Rethinking How We Abstract Mobile App Design

In many common patterns, there is a tendency to abstract parts of the app into various sections, based off our experience in web front ends, back ends or the OS itself. Mobile apps have a screen, IO and a device they interact with, but treating these differently, is where I believe our troubles start.

Common Abstraction

First taking a look at a mobile app and how it might commonly be separated into sections, and how they are dealt with. An app receives inputs and accepts outputs from the device, maybe such as Battery Charge or location services. Further, we have our IO, think of this as our HTTP connections, or local data storage. Finally, the screen, we send it data to render, and it sends back keyboard and touch inputs.

Taking a different perspective of this, we can look at it this another way. The Device Services, IO and Screen are actually just all Services. Its similar to a micro services architecture, where all platform services are separate yet can send signals to each other.

In relation to our app, we could now look at an app a slightly different way.

Design Patterns

If we move into design patterns, there have been View based design approaches, where we architect based off the view. Or Model driven architecture that is based off the data we want the user to interact with. Regardless of approach, we come up against obstacles at a certain point.

It always breaks down when something doesn’t conform to the wonderful pattern you just adopted and makes you implement what feels like a dirty but acceptable work around.

You have Views, Models and the Device, with possibly conflicting design patterns that all merge within your app.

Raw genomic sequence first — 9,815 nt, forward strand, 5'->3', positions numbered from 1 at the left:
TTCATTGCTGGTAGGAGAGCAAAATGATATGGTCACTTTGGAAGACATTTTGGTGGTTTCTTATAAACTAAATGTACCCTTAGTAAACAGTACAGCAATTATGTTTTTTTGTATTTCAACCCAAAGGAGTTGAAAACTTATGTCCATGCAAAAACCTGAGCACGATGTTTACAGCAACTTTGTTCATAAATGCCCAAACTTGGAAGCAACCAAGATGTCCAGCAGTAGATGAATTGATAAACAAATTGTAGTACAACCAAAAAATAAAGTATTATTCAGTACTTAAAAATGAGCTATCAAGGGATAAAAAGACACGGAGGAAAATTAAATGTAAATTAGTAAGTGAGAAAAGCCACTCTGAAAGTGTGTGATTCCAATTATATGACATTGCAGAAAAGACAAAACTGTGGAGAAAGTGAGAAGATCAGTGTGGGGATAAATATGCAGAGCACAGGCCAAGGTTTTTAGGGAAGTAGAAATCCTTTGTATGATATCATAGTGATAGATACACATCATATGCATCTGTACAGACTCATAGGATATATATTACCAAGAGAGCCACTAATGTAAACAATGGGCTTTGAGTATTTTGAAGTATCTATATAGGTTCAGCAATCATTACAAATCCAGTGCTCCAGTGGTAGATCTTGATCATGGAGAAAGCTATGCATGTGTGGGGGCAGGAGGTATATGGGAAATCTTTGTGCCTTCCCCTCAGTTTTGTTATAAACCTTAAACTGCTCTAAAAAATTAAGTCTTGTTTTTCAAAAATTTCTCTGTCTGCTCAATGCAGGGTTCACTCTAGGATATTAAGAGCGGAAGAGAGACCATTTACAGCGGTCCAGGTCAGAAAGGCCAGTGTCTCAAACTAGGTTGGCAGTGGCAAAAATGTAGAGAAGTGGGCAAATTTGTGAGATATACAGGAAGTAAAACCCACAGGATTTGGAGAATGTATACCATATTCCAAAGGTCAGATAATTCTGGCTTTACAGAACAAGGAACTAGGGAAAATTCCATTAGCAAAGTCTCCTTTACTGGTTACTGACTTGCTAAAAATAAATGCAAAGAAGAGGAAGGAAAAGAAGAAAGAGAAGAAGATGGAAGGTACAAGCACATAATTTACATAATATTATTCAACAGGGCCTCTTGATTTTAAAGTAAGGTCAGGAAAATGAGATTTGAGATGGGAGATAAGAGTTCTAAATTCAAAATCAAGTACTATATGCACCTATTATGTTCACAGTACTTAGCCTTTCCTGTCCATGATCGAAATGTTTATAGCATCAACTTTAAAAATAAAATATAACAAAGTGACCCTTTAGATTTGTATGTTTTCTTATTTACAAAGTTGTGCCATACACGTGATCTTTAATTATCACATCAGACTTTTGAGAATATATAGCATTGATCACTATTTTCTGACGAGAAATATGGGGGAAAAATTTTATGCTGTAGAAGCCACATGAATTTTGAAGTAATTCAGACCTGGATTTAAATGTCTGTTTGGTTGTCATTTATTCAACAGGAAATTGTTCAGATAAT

Bi-Directional vs Uni-Directional Data Flow

Devices by nature are bi-directional. Data flows in and out of services as needed. Apps themselves are bi-directional, accepting inputs from many sources and outputs to many sources. But state management becomes a problem with these bi-directional flows, especially if you allow these bi-directional flows to run concurrently to modify the same state at the same time.

Functional programming helps solves a number of issues, because the state is immutable as it goes into the function, hence can’t be modified while the function is performing actions based on the state and moves data in one direction. State being modified while being acted upon is a large source of bugs in mobile apps, based on my personal experience.

It makes more sense for functional programming in an Elm (MVU) architecture, but not so much in an MVVM pattern, which works based on a bi-directional data flow. Uni-directional flows are nice and easy to deal with as a programmer, but they live in a bi-directional world. This does lead to the clash of uni-directional code in a bi-directional system.

MVU (Model View Update)

One of my favorite uni-directional patterns is MVU. If we had no IO and instant updates, this pattern works wonderfully.

But, we do have side effects, such as IO calls, which leads us to this.

It works, but I find it more of a work around and addition, to what is otherwise a simple system. This does lead me back to the issue of uni-directional flows interacting with bi-directional flows.

Queues

Working through this problem, I came up with Queues. And while this solution looks a little more complicated, the queues can just be part of a background class, and implementing this pattern was nothing more than just one extra function. This maintains the uni-directional flow, with a dedicated bi-directional flow integration point.

The queue accepts all inbound requests in one place, and depending upon the message, either run’s asynchronous code or synchronous code, that produces a message into the outbound queue. The Update function then receives in order, each message.

While I will go into this in another post, I have a working version that is really simple and easy to use. An interesting side note is that if the outbound queue backs up you could run multiple update functions before calling the view, to save multiple render calls.

The next problem, is how about all my other services and how do I interact with them? Now I need another pattern for my other code, while using MVU for my views? This is the start of clashing patterns, and data flow directions.

I hope you can see where this is going. Why is the View any different than other IO, code blocks or device services? It’s not, I can just think of the View as a hook to another service.

Service Queue Update (SQU)